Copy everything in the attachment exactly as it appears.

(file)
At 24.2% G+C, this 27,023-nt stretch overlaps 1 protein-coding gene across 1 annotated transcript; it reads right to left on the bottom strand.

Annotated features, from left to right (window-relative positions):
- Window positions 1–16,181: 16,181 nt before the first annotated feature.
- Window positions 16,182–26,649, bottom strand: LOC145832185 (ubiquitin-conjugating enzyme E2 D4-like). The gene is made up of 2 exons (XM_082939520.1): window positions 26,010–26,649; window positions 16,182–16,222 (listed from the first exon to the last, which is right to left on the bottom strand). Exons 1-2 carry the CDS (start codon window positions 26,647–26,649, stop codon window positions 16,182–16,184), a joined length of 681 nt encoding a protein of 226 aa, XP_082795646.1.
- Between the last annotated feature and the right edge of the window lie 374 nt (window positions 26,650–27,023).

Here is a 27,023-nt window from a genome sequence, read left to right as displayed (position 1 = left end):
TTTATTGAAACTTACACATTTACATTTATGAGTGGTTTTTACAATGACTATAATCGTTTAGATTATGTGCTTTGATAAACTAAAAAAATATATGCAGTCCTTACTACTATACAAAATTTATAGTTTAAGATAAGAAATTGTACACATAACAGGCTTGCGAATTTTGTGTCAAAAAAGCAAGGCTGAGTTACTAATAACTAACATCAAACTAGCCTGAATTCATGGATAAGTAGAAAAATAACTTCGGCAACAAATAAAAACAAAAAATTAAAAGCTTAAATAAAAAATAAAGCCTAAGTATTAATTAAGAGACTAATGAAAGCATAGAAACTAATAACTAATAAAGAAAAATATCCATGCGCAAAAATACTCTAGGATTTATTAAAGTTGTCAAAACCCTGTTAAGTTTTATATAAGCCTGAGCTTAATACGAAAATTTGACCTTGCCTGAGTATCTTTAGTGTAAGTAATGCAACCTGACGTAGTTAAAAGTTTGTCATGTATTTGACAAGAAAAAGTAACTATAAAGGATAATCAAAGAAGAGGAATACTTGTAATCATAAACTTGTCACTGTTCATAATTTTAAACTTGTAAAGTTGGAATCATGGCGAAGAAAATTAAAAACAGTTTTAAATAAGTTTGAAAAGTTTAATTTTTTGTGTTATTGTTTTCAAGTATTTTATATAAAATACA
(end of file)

At 24.2% G+C, this 27,023-nt stretch overlaps 1 protein-coding gene across 1 annotated transcript; it reads right to left on the bottom strand.

Annotated features, from left to right (window-relative positions):
- Window positions 1–16,181: 16,181 nt before the first annotated feature.
- Window positions 16,182–26,649, bottom strand: LOC145832185 (ubiquitin-conjugating enzyme E2 D4-like). The gene is made up of 2 exons (XM_082939520.1): window positions 26,010–26,649; window positions 16,182–16,222 (listed from the first exon to the last, which is right to left on the bottom strand). Exons 1-2 carry the CDS (start codon window positions 26,647–26,649, stop codon window positions 16,182–16,184), a joined length of 681 nt encoding a protein of 226 aa, XP_082795646.1.
- Between the last annotated feature and the right edge of the window lie 374 nt (window positions 26,650–27,023).

Here is a 27,023-nt window from a genome sequence, read left to right as displayed (position 1 = left end):
TTTATTGAAACTTACACATTTACATTTATGAGTGGTTTTTACAATGACTATAATCGTTTAGATTATGTGCTTTGATAAACTAAAAAAATATATGCAGTCCTTACTACTATACAAAATTTATAGTTTAAGATAAGAAATTGTACACATAACAGGCTTGCGAATTTTGTGTCAAAAAAGCAAGGCTGAGTTACTAATAACTAACATCAAACTAGCCTGAATTCATGGATAAGTAGAAAAATAACTTCGGCAACAAATAAAAACAAAAAATTAAAAGCTTAAATAAAAAATAAAGCCTAAGTATTAATTAAGAGACTAATGAAAGCATAGAAACTAATAACTAATAAAGAAAAATATCCATGCGCAAAAATACTCTAGGATTTATTAAAGTTGTCAAAACCCTGTTAAGTTTTATATAAGCCTGAGCTTAATACGAAAATTTGACCTTGCCTGAGTATCTTTAGTGTAAGTAATGCAACCTGACGTAGTTAAAAGTTTGTCATGTATTTGACAAGAAAAAGTAACTATAAAGGATAATCAAAGAAGAGGAATACTTGTAATCATAAACTTGTCACTGTTCATAATTTTAAACTTGTAAAGTTGGAATCATGGCGAAGAAAATTAAAAACAGTTTTAAATAAGTTTGAAAAGTTTAATTTTTTGTGTTATTGTTTTCAAGTATTTTATATAAAATACA